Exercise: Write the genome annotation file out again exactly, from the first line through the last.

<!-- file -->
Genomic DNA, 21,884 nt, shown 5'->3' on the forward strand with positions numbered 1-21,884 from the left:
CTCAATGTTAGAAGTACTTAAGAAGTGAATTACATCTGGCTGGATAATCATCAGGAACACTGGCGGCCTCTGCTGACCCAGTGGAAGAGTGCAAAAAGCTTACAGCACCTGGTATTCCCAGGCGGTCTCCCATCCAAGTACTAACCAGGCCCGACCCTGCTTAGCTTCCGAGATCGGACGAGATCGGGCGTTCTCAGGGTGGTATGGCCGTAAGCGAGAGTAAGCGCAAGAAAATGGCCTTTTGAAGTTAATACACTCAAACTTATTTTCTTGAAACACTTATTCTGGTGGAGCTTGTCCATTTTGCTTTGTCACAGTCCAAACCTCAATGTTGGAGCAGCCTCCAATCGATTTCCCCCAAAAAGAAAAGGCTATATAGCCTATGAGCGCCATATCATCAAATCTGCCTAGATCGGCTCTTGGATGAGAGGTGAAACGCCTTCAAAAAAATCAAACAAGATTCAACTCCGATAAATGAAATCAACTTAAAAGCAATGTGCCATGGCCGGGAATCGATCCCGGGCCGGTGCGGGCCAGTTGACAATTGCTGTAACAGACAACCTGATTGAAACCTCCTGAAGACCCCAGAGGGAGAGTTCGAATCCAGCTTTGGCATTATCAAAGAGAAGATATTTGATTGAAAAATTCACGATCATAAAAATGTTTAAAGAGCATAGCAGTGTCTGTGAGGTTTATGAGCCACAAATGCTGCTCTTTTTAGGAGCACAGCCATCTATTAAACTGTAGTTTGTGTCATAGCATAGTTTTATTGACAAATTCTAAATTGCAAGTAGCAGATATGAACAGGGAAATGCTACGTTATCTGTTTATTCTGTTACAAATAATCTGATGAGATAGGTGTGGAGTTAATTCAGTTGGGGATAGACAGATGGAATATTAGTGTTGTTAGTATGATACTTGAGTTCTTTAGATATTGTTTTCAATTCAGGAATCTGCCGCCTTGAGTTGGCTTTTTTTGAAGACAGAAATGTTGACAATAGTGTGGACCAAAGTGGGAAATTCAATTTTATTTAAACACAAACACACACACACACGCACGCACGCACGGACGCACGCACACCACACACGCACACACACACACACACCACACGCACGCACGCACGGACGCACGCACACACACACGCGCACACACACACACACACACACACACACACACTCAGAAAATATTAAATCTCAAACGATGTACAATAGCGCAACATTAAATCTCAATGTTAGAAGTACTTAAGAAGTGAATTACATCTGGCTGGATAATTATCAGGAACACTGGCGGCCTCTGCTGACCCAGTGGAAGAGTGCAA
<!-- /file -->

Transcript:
Genomic DNA, 21,884 nt, shown 5'->3' on the forward strand with positions numbered 1-21,884 from the left:
CTCAATGTTAGAAGTACTTAAGAAGTGAATTACATCTGGCTGGATAATCATCAGGAACACTGGCGGCCTCTGCTGACCCAGTGGAAGAGTGCAAAAAGCTTACAGCACCTGGTATTCCCAGGCGGTCTCCCATCCAAGTACTAACCAGGCCCGACCCTGCTTAGCTTCCGAGATCGGACGAGATCGGGCGTTCTCAGGGTGGTATGGCCGTAAGCGAGAGTAAGCGCAAGAAAATGGCCTTTTGAAGTTAATACACTCAAACTTATTTTCTTGAAACACTTATTCTGGTGGAGCTTGTCCATTTTGCTTTGTCACAGTCCAAACCTCAATGTTGGAGCAGCCTCCAATCGATTTCCCCCAAAAAGAAAAGGCTATATAGCCTATGAGCGCCATATCATCAAATCTGCCTAGATCGGCTCTTGGATGAGAGGTGAAACGCCTTCAAAAAAATCAAACAAGATTCAACTCCGATAAATGAAATCAACTTAAAAGCAATGTGCCATGGCCGGGAATCGATCCCGGGCCGGTGCGGGCCAGTTGACAATTGCTGTAACAGACAACCTGATTGAAACCTCCTGAAGACCCCAGAGGGAGAGTTCGAATCCAGCTTTGGCATTATCAAAGAGAAGATATTTGATTGAAAAATTCACGATCATAAAAATGTTTAAAGAGCATAGCAGTGTCTGTGAGGTTTATGAGCCACAAATGCTGCTCTTTTTAGGAGCACAGCCATCTATTAAACTGTAGTTTGTGTCATAGCATAGTTTTATTGACAAATTCTAAATTGCAAGTAGCAGATATGAACAGGGAAATGCTACGTTATCTGTTTATTCTGTTACAAATAATCTGATGAGATAGGTGTGGAGTTAATTCAGTTGGGGATAGACAGATGGAATATTAGTGTTGTTAGTATGATACTTGAGTTCTTTAGATATTGTTTTCAATTCAGGAATCTGCCGCCTTGAGTTGGCTTTTTTTGAAGACAGAAATGTTGACAATAGTGTGGACCAAAGTGGGAAATTCAATTTTATTTAAACACAAACACACACACACACGCACGCACGCACGGACGCACGCACACCACACACGCACACACACACACACACCACACGCACGCACGCACGGACGCACGCACACACACACGCGCACACACACACACACACACACACACACACACTCAGAAAATATTAAATCTCAAACGATGTACAATAGCGCAACATTAAATCTCAATGTTAGAAGTACTTAAGAAGTGAATTACATCTGGCTGGATAATTATCAGGAACACTGGCGGCCTCTGCTGACCCAGTGGAAGAGTGCAA